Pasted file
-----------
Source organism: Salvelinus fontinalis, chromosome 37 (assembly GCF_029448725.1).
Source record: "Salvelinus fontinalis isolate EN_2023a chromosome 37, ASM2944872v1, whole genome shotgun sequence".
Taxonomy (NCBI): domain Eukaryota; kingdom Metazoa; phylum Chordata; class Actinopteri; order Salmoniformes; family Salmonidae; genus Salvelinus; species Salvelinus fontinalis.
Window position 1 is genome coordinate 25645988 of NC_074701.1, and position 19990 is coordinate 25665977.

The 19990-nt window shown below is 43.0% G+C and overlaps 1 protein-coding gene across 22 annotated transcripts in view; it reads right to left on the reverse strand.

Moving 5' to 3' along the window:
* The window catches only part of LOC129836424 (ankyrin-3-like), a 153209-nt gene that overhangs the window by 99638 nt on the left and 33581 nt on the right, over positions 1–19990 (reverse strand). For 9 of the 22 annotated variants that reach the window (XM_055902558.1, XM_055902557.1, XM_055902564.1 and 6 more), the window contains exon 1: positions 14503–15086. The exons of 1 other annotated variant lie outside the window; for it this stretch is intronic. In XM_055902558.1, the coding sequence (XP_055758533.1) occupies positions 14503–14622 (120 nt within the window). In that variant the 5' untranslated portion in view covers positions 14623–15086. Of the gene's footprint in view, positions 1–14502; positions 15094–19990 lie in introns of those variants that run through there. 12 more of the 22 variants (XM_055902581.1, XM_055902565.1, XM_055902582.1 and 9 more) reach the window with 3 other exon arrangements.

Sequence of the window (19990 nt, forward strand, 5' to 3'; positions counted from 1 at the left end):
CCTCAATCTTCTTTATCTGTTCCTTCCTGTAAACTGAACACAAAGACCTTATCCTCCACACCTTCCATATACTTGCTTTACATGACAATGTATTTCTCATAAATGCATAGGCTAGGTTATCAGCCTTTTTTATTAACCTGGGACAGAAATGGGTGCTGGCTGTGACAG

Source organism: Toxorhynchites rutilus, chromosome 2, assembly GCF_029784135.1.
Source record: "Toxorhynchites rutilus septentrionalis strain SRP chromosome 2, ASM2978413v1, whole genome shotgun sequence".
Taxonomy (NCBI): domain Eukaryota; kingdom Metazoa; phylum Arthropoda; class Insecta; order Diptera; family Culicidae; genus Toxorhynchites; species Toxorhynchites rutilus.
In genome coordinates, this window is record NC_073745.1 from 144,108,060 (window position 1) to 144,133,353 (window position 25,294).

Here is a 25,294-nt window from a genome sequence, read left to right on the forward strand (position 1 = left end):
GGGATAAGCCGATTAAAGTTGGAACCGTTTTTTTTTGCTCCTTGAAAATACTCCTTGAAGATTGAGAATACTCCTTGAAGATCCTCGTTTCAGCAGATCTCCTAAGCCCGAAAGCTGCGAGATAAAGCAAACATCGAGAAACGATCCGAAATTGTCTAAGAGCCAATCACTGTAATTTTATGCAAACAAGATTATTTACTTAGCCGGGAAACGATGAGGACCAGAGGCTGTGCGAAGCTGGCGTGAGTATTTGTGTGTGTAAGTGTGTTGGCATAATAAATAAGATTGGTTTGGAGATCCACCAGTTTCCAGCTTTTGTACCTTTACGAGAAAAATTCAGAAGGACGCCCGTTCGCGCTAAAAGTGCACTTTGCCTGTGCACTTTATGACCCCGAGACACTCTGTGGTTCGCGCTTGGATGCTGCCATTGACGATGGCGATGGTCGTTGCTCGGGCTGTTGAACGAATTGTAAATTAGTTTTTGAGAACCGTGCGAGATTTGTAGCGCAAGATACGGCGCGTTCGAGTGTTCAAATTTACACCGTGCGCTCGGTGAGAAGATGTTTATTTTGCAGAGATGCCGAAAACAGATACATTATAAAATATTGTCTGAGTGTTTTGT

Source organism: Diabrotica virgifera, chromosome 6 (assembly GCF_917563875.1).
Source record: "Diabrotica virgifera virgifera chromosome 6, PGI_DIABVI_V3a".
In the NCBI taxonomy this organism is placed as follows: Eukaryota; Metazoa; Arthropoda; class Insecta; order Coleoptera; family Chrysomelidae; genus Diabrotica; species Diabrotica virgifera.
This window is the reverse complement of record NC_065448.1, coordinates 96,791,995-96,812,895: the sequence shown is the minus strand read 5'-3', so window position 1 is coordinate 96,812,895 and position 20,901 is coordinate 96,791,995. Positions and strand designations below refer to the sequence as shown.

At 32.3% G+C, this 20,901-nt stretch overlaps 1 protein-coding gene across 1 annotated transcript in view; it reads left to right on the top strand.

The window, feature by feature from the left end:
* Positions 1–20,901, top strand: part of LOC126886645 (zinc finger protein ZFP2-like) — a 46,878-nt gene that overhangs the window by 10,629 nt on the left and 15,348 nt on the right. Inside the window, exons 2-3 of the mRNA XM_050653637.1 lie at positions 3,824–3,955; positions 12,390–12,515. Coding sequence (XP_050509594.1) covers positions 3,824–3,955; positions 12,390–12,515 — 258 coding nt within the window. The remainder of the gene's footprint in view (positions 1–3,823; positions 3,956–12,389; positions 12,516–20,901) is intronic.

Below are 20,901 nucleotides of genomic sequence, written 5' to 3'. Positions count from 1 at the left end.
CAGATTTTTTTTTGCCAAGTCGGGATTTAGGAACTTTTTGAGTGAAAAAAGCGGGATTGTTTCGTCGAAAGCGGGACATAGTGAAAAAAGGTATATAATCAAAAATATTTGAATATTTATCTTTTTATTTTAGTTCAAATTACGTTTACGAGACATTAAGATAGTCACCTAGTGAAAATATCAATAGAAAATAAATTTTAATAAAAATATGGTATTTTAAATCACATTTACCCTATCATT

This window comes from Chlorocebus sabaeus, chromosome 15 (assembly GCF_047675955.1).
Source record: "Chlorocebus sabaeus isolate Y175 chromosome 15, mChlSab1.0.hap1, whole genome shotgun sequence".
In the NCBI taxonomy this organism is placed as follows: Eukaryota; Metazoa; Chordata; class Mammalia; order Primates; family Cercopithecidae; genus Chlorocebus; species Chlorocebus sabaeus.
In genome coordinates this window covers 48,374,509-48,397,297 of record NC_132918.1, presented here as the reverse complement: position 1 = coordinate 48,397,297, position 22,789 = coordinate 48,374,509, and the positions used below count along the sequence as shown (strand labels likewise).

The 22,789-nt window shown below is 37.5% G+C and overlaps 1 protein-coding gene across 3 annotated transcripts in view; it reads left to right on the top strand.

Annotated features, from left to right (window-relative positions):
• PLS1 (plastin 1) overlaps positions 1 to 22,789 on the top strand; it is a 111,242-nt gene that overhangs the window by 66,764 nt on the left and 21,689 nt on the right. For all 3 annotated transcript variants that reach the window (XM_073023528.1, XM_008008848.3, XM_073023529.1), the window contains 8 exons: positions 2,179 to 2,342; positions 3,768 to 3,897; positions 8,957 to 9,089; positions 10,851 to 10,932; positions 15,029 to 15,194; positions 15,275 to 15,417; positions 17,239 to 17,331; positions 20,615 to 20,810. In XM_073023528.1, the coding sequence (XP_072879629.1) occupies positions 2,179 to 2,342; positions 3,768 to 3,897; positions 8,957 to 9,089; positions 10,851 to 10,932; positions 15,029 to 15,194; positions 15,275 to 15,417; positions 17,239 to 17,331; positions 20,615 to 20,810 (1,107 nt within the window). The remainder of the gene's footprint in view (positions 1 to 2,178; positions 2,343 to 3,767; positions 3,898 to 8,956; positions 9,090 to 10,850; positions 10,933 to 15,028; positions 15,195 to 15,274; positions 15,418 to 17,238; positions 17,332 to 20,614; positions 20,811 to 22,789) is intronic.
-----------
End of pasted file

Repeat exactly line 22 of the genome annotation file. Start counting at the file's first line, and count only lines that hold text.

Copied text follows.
* Positions 1–20,901, top strand: part of LOC126886645 (zinc finger protein ZFP2-like) — a 46,878-nt gene that overhangs the window by 10,629 nt on the left and 15,348 nt on the right. Inside the window, exons 2-3 of the mRNA XM_050653637.1 lie at positions 3,824–3,955; positions 12,390–12,515. Coding sequence (XP_050509594.1) covers positions 3,824–3,955; positions 12,390–12,515 — 258 coding nt within the window. The remainder of the gene's footprint in view (positions 1–3,823; positions 3,956–12,389; positions 12,516–20,901) is intronic.